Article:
By Elizabeth Howell
Photos by Chris Roussakis

About 60 students from Carleton’s School of Industrial Design showcased their final-year projects, addressing themes to help people in their everyday lives like workspace design, leisure activities, health and wellness; social and humanitarian design, automation design; environmental design, extreme condition design and entrepreneurship.

“There’s a lot of importance based on empathy with these projects,” said Director Bjarki Hallgrimsson/ “The students spend the first semester hooking up with their sponsors, users and different stakeholders to really understand the bigger problem. Then we get into a micro-solution to address the bigger problem.”

“Sometimes you can give a student some direction, and you come back a week later and they say they haven’t done that,” said contract instructor Miles Hammond. Instead, the students have come up with a better solution after listening to a mentor’s advice. Hammond is president of Studio 63, a local firm that hires Industrial Design students from Carleton.

Here’s a selection of the projects from the 42nd annual graduation show on April 12, 2019:

Amira Ashraf stands with a wheelchair.

AXIOM: Wheelchair securement for autonomous vehicles (Amira Ashraf)

There is a large accessibility problem with autonomous vehicles. Without vehicle operators, people using wheelchairs do not have an efficient way to install themselves inside the vehicle securely because, traditionally, vehicle operators assist them.

Ashraf’s project uses multiple configurations to secure wheelchairs in different types of vehicles. While the design differs by vehicle, the convenience for users does not: “You push a button and can secure yourself,” Ashraf said. “You gain independence and don’t have to rely on anyone else.”

Carmen Cumming stands with her irrigation system.

Garden irrigation system (Carmen Cumming)

Cumming created her garden irrigation system after she and other students worked with Tanzanians. “We got the opportunity to go to Tanzania and do projects with the Maasai people there, who are a northern Indigenous tribe,” Cumming said. “In the first semester, we did research and tied to figure out what they do need, what kinds of problems they need to be solved, and brought those ideas to Tanzania.”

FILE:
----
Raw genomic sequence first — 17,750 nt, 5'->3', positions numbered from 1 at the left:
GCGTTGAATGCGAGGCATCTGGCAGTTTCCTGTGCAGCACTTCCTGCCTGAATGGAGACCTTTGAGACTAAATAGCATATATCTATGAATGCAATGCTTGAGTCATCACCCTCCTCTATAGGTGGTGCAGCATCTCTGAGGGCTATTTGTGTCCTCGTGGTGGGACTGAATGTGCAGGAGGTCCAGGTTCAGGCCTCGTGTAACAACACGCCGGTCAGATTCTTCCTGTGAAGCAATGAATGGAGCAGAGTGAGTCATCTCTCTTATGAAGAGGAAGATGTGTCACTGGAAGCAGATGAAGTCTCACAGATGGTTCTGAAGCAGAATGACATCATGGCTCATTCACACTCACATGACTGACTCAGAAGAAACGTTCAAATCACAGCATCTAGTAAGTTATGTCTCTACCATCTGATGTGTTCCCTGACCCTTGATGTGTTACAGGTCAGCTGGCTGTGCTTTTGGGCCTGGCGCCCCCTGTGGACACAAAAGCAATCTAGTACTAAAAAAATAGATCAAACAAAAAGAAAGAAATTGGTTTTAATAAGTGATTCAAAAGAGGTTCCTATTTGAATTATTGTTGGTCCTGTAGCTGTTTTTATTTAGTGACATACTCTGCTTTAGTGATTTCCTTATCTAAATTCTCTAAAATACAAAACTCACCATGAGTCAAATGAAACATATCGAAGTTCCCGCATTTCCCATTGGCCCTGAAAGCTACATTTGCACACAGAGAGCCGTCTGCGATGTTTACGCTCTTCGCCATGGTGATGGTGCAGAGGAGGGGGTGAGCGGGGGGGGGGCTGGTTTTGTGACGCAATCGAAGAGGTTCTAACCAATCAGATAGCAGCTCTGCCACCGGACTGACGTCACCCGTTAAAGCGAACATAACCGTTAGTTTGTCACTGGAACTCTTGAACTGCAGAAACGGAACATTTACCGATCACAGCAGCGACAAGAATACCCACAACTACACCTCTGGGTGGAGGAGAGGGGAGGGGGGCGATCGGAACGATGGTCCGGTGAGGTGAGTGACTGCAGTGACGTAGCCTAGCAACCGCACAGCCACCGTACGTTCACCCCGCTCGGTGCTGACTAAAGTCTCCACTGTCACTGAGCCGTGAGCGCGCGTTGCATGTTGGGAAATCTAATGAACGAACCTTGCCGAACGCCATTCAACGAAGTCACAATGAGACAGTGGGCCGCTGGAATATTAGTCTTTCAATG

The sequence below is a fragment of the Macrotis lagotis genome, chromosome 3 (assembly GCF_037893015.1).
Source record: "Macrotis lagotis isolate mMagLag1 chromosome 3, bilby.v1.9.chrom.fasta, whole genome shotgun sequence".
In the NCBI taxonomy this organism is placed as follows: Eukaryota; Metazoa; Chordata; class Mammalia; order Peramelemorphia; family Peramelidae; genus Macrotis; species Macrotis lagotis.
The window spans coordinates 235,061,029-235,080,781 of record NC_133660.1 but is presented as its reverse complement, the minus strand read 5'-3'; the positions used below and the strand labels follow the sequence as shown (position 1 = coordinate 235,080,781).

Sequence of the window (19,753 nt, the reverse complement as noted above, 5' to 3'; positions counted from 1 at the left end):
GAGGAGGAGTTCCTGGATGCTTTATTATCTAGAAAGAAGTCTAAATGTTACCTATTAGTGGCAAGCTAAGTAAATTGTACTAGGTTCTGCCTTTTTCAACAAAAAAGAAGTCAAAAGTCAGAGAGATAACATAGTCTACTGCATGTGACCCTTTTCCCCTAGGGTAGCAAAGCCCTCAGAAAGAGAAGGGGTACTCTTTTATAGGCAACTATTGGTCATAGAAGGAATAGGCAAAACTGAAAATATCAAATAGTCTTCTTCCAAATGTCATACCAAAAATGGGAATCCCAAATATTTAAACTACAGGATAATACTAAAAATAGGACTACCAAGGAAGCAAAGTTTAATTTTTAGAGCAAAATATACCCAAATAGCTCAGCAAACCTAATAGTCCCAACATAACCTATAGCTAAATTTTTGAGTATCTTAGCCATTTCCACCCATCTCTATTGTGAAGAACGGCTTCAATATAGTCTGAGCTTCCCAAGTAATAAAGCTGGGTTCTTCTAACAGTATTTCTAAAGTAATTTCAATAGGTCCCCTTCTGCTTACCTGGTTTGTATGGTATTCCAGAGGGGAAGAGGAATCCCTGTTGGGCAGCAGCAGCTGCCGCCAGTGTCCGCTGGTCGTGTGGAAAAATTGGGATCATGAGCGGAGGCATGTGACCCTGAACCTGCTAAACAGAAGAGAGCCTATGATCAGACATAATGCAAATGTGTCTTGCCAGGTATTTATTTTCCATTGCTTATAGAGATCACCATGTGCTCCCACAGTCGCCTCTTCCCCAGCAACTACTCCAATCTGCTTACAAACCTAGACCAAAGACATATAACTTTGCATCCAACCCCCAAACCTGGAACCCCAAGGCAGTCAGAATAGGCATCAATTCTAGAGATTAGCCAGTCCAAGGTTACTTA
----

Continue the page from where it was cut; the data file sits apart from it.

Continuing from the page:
Her system reduces evaporation and water runoff. It uses a combination of rocks (which create a water reservoir), a cloth (which wicks the water and brings it up through the soil) and pipes (which supply water into the reservoir).

Peter Uguccioni stand with his Mercury ARI device.

Mercury ARI: Athletic assistive device (Peter Uguccioni)

Running is a highly accessible and athletic sport. However, it carries a high risk of injury. Uguccioni said that a single step while running can generate up to 12 times a person’s body weight. Upwards of 80 per cent of runners are injured each year.

“I’m offering runners some relief from the stresses of the exercise,” he said. His project is a little bit like tracking poles on wheels – it’s a mini-bicycle-like device on which runners can support their weight, while receiving the benefits of exercising. “I’m investigating how a support structure could relieve the stress and distribute your weight while being as flexible as possible.’’

Benjamin Hall with his REGEN device.

REGEN: Thermal weeding for market farmers (Benjamin Hall)

“Flame weeding” is a commonly used by organic farmers, who use fire to carefully clear fields before and during the growing season. Existing designs use two wheels and a propane tank mounted in such a way that it is hard to manoeuver the tractor; Hall’s design uses three wheels and moves the propane tank to a lower centre of gravity for better control and visibility.

“My goal has always been to grow more food within cities organically,” Hall said. “I started looking at different ways to do that and, through a long process, discovered that the most effective way of doing that is by supporting the people who already do that, like people at farmer’s markets.”

Tuesday, April 16, 2019 in
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